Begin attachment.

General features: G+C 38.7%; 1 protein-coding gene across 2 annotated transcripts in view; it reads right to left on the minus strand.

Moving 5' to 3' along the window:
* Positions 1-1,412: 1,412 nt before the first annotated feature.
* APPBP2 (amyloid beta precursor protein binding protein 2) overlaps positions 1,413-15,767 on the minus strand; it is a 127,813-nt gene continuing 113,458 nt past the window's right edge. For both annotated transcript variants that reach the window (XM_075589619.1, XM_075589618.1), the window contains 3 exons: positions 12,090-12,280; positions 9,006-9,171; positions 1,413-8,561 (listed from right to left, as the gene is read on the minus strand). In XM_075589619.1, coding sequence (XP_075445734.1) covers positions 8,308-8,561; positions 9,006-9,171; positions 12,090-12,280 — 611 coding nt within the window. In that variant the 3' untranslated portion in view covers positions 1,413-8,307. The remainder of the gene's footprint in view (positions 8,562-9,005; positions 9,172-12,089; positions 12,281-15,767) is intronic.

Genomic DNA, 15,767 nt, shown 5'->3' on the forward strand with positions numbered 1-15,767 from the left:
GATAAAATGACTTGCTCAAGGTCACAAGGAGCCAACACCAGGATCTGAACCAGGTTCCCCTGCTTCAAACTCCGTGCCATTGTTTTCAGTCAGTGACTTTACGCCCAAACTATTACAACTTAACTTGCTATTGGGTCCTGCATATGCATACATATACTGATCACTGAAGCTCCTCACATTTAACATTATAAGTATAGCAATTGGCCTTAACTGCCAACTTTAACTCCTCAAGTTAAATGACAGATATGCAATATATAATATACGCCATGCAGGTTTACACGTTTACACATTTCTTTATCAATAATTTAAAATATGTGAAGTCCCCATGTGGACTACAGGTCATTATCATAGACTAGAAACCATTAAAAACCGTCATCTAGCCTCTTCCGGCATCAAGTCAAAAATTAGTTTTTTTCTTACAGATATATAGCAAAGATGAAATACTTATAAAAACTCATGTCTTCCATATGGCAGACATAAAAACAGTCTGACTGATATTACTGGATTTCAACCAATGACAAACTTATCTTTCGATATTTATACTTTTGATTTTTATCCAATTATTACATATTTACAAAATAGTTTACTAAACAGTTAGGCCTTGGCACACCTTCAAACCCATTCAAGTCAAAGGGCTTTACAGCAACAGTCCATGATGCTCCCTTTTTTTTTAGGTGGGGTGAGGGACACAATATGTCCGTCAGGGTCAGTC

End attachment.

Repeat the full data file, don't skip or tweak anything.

General features: G+C 38.7%; 1 protein-coding gene across 2 annotated transcripts in view; it reads right to left on the minus strand.

Moving 5' to 3' along the window:
* Positions 1-1,412: 1,412 nt before the first annotated feature.
* APPBP2 (amyloid beta precursor protein binding protein 2) overlaps positions 1,413-15,767 on the minus strand; it is a 127,813-nt gene continuing 113,458 nt past the window's right edge. For both annotated transcript variants that reach the window (XM_075589619.1, XM_075589618.1), the window contains 3 exons: positions 12,090-12,280; positions 9,006-9,171; positions 1,413-8,561 (listed from right to left, as the gene is read on the minus strand). In XM_075589619.1, coding sequence (XP_075445734.1) covers positions 8,308-8,561; positions 9,006-9,171; positions 12,090-12,280 — 611 coding nt within the window. In that variant the 3' untranslated portion in view covers positions 1,413-8,307. The remainder of the gene's footprint in view (positions 8,562-9,005; positions 9,172-12,089; positions 12,281-15,767) is intronic.

Genomic DNA, 15,767 nt, shown 5'->3' on the forward strand with positions numbered 1-15,767 from the left:
GATAAAATGACTTGCTCAAGGTCACAAGGAGCCAACACCAGGATCTGAACCAGGTTCCCCTGCTTCAAACTCCGTGCCATTGTTTTCAGTCAGTGACTTTACGCCCAAACTATTACAACTTAACTTGCTATTGGGTCCTGCATATGCATACATATACTGATCACTGAAGCTCCTCACATTTAACATTATAAGTATAGCAATTGGCCTTAACTGCCAACTTTAACTCCTCAAGTTAAATGACAGATATGCAATATATAATATACGCCATGCAGGTTTACACGTTTACACATTTCTTTATCAATAATTTAAAATATGTGAAGTCCCCATGTGGACTACAGGTCATTATCATAGACTAGAAACCATTAAAAACCGTCATCTAGCCTCTTCCGGCATCAAGTCAAAAATTAGTTTTTTTCTTACAGATATATAGCAAAGATGAAATACTTATAAAAACTCATGTCTTCCATATGGCAGACATAAAAACAGTCTGACTGATATTACTGGATTTCAACCAATGACAAACTTATCTTTCGATATTTATACTTTTGATTTTTATCCAATTATTACATATTTACAAAATAGTTTACTAAACAGTTAGGCCTTGGCACACCTTCAAACCCATTCAAGTCAAAGGGCTTTACAGCAACAGTCCATGATGCTCCCTTTTTTTTTAGGTGGGGTGAGGGACACAATATGTCCGTCAGGGTCAGTC